Bubbles have fascinated physicists and mathematicians for centuries. Sir Isaac Newton made his own bubble formulas, others preceded and followed him in efforts to understand their nature. One of the most useful ways that they have served science is in showing minimal areas when applied tovarious geometric frames. Oddly, there is no good mathematics for solving these very basic questions.
If you were to take a ring or hoop and ask what shape would be necessary to fill the space within the round ring ... you may intuitively guess at a flat round disc. Any hills or valleys within that disc would cause the form to have extra surface not needed to fill the ring. If you were to dip that ring or hoop into soapy water you would get a film that is a flat round disc.
Now, suppose that you bent the ring here and there into some oddly curvy shape (but still closed like a ring). Now what is the minimal shape needed to fill that new wavy ring? We don't know ... and there is no mathematics to help you settle the question.
This is part of an old mathematics puzzle called the Plateau Problems. Plateau, a Belgian physicists asked questions like these in the 1880s and many of his questions are still unanswered. It is known that if you dip that wavy ring into soapy water you would pick up a film that is the most minimal shape possible ... soap films must minimize, they have no choice.
An architect named Otto Frei used this principle to design some beautiful buildings using the soap films ability to show him minima. He was therefore able to construct buildings that did not need extra pillars or other help to hold up the walls or ceiling because he knew that he was using the most minimal shapes for the construction of his light weight materials. He knew it was the most minimal because he tested it with soap films ... mathematics alone was not enough, he needed the soap bubbles.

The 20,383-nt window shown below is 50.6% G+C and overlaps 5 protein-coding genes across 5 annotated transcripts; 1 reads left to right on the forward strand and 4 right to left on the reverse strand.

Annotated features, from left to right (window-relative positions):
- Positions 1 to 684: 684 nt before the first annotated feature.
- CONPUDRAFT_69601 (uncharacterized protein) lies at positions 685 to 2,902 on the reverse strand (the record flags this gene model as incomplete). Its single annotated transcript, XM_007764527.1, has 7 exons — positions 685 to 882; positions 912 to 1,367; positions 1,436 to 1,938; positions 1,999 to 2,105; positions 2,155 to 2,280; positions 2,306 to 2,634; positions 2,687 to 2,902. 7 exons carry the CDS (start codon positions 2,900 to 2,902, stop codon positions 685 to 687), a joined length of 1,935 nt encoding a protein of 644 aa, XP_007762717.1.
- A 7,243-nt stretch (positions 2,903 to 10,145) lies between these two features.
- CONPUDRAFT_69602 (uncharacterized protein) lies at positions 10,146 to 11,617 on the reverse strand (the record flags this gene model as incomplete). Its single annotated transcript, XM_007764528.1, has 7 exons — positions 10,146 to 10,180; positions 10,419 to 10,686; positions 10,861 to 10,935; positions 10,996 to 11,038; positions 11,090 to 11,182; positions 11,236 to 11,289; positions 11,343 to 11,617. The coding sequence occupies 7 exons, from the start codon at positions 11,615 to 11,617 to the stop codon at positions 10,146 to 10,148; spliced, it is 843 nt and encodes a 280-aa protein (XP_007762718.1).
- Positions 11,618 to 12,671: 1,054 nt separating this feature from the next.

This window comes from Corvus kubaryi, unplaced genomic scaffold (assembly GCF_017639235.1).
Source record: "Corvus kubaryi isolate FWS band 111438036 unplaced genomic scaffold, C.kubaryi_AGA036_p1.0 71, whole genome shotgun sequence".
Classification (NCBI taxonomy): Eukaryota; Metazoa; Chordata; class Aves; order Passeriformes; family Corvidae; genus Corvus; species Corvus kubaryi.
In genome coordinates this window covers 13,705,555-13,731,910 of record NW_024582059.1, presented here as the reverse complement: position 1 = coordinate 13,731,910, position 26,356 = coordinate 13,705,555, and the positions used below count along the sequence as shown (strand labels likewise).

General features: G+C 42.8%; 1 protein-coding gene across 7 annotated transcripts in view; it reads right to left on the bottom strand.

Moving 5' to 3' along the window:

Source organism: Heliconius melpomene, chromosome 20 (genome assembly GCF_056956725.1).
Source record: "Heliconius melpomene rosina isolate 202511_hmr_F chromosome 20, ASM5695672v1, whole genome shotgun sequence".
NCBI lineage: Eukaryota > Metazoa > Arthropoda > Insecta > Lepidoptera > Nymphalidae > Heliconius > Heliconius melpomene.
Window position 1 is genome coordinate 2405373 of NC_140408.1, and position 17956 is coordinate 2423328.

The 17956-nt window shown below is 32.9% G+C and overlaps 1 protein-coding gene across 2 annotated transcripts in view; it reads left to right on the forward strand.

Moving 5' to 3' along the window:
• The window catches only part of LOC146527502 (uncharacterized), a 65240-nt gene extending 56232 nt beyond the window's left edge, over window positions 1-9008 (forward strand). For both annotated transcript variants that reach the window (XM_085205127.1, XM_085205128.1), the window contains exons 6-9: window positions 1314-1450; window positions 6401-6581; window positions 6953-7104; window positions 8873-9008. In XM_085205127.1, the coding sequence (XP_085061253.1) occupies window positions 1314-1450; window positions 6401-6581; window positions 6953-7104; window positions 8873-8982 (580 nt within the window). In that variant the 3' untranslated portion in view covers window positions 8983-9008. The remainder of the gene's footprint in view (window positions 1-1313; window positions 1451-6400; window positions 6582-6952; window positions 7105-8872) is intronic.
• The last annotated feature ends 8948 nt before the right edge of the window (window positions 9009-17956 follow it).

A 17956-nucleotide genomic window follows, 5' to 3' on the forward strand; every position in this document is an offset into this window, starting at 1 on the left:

Space Chronicles #8
NASA website article by: ISS Science Officer Don Pettit
In early 2003 Science Officer Pettit, an astronaut aboard the International Space Station, prepared to experiment with soap bubbles in space. As you will read in the text, he was distracted from that experiment when he was surprised to find that he could produce a durable film with pure water. This was an unanticipated new bit of science. Water films on the Earth's surface have difficulty forming and are not at all durable. Many (including me) have assumed that this was the result of the pull of the surface tension combined with the ready evaporation of the water when it is unprotected by the layer of soap at the surface. Now we can see that the pull of gravity played an even bigger role in destroying the pure water film whenever it did form (think of the temporary water bubbles that form and collapse when you run water into your sink or bathtub). In zero gravity (0g) that force plays no part and the surprisingly thick water films can deal with the effects of evaporation for a long time (though it does not appear that film formed into pure water bubbles were nearly as long-lasting). It seems as though that nature has a few more surprises up her sleeve and it's a good idea to keep our eyes open even (or especially) when looking at phenomena that we believe we already understand.